• Call-to-Action (CTA): You should include some sort of CTA at the end of your content because that’s how you get your target audience to interact with it instead of reading it and moving on. If your content is compelling enough, odds are that they will heed your CTA. This can be anything from telling them to visit your website, schedule a call, or sign up for a demo. If your audience follows through with the CTA, then you will boost your organic traffic and hopefully your conversions and leads.

Use the Best PBM Platform Around: DemandJump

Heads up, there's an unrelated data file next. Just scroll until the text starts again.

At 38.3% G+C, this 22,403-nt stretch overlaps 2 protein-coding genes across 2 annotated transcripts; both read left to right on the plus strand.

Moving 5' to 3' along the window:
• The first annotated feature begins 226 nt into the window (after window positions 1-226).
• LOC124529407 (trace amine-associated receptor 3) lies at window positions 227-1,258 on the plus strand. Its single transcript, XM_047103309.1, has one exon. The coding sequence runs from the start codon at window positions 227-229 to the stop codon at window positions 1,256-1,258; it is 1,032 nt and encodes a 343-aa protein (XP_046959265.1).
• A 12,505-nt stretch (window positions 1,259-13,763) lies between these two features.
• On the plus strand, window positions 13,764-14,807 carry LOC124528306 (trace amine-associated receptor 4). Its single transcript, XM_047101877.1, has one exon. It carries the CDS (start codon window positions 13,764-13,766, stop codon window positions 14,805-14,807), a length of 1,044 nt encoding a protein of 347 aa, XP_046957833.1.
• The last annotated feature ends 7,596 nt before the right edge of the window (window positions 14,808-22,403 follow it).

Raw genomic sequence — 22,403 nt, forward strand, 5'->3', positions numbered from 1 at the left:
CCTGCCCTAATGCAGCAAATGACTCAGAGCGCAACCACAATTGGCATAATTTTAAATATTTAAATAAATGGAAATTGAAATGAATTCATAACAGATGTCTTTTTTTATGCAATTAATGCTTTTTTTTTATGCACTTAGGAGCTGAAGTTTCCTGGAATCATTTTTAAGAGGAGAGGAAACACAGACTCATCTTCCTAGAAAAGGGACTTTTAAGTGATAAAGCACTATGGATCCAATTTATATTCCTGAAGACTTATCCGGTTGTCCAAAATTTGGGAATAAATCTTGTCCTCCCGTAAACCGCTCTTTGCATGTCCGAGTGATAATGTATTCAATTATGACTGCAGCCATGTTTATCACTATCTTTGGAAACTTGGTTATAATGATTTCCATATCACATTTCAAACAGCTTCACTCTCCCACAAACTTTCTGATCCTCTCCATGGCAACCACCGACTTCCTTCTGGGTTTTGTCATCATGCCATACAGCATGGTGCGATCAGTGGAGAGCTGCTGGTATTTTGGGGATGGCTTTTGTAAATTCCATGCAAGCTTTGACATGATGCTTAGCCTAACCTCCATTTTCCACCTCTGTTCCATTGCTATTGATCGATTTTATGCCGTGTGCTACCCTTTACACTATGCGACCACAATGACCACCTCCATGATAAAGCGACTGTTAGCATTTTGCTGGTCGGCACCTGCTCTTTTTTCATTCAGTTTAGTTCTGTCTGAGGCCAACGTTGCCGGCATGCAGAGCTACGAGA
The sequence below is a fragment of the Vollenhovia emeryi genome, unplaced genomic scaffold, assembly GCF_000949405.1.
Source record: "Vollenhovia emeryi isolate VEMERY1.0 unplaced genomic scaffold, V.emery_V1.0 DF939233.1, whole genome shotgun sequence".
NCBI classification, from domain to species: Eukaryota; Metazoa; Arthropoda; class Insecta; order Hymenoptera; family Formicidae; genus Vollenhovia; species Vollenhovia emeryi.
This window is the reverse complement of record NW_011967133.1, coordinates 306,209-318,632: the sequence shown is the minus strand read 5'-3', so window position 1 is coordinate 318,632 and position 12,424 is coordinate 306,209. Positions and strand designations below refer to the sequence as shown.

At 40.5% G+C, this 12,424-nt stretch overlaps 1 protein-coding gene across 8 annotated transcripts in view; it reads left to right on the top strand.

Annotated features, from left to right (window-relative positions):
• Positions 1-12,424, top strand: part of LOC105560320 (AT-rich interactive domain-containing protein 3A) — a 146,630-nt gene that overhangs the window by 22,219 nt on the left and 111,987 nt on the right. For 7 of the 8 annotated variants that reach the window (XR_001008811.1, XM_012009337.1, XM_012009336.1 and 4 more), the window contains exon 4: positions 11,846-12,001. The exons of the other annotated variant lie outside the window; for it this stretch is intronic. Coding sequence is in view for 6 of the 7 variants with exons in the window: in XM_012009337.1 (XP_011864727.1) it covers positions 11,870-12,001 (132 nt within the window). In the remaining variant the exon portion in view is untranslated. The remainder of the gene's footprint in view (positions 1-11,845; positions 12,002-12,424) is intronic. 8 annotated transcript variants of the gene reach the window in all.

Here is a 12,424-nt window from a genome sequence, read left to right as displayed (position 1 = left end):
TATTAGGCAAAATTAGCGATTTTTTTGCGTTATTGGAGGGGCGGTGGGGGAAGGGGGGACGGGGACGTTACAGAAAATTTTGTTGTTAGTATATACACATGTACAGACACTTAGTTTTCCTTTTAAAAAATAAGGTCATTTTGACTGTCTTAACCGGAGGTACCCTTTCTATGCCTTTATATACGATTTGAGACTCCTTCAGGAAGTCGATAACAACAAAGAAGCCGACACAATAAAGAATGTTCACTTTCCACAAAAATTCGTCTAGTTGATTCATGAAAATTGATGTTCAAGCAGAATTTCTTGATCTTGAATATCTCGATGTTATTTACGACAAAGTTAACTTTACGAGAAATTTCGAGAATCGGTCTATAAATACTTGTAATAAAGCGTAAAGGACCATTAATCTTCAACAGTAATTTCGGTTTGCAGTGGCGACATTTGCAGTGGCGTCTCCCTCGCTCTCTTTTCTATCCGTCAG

DemandJump is the best PBM platform around because we created Pillar-Based Marketing. We know what it takes for a successful strategy, as is proven by our customer stories. On top of our resources to help you create a PBM strategy and find the best keywords to use, we also offer you a way to track how your content is performing. If you need help with writing your content, we also have a content team that can write for you. Interested in taking some PBM certification courses to hone your skills? We offer those, too, through DemandJump University. Use our platform and make a difference in how much traffic your website gets.